CS7 on Clapham Road, photograph courtesy of Stephen Craven.
An update provided by Transport to London to the London Assembly budget committee has given a clear picture of what the Mayor will have delivered by the end of his term of office in May 2016.
Only around half of the total budget for Superhighways (£209m) will have been spent by May 2016. Only the first four superhighways, which were initially created by painting blue lanes on the road but are now being re-engineered, will be completed by the end of the Mayor's term in office:
The following may be completed by May 2016:
The following are not currently scheduled for completion until after the next Mayoral election:
After questioning from Green Party AM Darren Johnson, it was revealed last month that a 12th superhighway, CS6, which was initially expected to run from Penge to the City, has now been dropped from the programme.
Despite this, Boris Johnson today claimed at Mayor’s Questions that “eleven [superhighways are] completely or virtually completed” and the other would be “unstoppable”.
Darren Johnson commented, “We need to put a stop to cyclist deaths and serious injuries on our roads and the first step to doing this is to push through the plans for cycling superhighways, including segregated cycle lanes. If the price of safer cycling is an increase in minor delays for motorists, then we should have no hesitation in creating Dutch style cycle lanes.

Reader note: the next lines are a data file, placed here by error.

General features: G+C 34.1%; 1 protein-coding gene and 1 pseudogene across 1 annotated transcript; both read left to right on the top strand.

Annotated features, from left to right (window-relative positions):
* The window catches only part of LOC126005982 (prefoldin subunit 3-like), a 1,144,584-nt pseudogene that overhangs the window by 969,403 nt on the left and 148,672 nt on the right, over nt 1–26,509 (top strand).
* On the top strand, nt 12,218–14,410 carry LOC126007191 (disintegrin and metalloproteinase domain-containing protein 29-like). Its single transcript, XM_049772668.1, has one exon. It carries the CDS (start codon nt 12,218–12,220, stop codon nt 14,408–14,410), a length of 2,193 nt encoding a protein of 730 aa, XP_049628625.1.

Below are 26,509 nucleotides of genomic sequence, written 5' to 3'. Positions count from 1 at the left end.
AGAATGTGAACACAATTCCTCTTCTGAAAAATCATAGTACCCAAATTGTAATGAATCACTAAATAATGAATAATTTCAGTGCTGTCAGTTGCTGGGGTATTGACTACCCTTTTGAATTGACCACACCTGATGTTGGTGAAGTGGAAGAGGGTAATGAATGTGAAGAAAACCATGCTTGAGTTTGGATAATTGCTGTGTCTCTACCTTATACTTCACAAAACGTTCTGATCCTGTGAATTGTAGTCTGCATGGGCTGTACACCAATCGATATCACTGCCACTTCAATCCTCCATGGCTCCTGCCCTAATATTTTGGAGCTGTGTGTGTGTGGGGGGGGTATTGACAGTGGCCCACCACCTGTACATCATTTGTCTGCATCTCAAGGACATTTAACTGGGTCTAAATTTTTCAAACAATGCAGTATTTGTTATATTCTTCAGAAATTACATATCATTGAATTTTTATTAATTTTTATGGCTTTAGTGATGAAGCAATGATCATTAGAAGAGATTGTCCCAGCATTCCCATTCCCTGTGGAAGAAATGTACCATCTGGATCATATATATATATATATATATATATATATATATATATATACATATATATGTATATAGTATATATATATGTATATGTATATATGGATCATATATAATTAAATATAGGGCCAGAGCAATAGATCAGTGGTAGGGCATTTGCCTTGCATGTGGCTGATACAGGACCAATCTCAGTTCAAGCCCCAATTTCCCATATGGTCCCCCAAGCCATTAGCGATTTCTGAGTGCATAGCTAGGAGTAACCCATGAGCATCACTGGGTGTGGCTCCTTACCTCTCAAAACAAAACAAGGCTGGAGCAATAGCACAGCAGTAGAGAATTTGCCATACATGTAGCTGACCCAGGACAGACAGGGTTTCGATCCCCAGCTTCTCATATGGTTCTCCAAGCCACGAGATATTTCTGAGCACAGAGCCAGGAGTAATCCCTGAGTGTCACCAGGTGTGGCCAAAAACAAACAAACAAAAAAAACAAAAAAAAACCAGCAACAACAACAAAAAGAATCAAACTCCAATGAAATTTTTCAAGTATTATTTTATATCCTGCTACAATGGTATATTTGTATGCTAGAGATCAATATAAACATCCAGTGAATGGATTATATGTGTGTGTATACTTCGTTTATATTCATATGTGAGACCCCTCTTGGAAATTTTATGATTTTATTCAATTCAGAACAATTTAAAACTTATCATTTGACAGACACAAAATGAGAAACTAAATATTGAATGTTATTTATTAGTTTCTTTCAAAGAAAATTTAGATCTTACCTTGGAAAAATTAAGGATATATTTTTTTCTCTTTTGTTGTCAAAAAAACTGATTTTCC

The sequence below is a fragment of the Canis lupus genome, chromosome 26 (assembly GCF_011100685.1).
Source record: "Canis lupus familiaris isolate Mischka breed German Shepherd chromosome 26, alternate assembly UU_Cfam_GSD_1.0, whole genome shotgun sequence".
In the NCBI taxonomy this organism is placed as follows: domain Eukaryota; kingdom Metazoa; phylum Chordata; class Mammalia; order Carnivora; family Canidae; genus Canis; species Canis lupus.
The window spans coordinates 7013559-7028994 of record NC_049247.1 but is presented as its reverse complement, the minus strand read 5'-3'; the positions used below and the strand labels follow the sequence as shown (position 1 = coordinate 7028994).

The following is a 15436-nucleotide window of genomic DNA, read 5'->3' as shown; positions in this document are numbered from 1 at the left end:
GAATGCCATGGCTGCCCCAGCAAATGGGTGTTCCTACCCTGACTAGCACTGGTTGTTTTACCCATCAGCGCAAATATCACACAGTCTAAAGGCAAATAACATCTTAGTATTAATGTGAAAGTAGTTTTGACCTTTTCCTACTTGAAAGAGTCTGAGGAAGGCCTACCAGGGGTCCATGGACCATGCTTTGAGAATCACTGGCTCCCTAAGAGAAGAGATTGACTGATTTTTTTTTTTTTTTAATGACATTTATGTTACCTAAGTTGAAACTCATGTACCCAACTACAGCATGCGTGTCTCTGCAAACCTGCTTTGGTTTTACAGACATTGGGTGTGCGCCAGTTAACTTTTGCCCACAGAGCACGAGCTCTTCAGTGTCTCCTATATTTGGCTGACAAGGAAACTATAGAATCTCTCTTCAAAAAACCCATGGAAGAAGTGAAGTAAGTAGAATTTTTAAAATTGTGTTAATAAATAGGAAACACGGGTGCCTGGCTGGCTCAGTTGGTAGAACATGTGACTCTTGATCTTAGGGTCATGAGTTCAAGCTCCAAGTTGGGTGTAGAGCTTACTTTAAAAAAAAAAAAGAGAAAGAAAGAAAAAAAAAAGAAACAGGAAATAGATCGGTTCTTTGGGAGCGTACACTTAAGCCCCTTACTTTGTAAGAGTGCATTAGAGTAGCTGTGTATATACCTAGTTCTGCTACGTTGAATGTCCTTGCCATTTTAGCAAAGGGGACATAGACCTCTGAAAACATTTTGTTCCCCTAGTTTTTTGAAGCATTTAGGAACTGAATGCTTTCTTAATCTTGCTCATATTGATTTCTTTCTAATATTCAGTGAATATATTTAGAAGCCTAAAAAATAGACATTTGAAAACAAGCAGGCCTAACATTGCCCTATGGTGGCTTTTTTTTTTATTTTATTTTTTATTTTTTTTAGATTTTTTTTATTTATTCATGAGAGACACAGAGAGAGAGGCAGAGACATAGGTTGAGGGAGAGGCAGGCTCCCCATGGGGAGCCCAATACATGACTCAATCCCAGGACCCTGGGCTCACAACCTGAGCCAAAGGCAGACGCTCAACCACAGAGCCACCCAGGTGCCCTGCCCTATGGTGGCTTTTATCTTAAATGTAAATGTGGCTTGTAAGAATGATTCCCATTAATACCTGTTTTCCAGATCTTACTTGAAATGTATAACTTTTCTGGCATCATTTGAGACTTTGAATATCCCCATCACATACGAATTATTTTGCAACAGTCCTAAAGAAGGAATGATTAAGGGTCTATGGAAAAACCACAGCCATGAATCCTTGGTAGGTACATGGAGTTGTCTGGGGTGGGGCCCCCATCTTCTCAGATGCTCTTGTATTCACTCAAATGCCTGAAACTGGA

"I am concerned that Transport for London and the Mayor are acting so slowly to create safe spaces for cycling. All of these plans need to be fast tracked. Every delay in the superhighways and safer junctions potentially could costs lives and risk further injuries. That is simply not acceptable.”
Please note that this article has been corrected to state that only 4/12 CSs will be completed. Apologies for the previous error.]]>
Caroline Lucas protesting against fracking in 2013. Photograph courtesy of the BBC.
Lambeth Green Party Councillor Scott Ainslie has called on Lambeth Council to sell its multi-million pound investments in fossil fuels and reinvest in safer, greener, alternatives. It comes as MP Caroline Lucas also called on the House of Commons to pull its pension fund money out of oil, gas and coal.
According to the latest figures, Lambeth Council has £24.5m invested in Oil and Gas, through its pension fund. Hundreds of institutions worldwide have already divested £31bn from such investments, as a way of tackling climate change.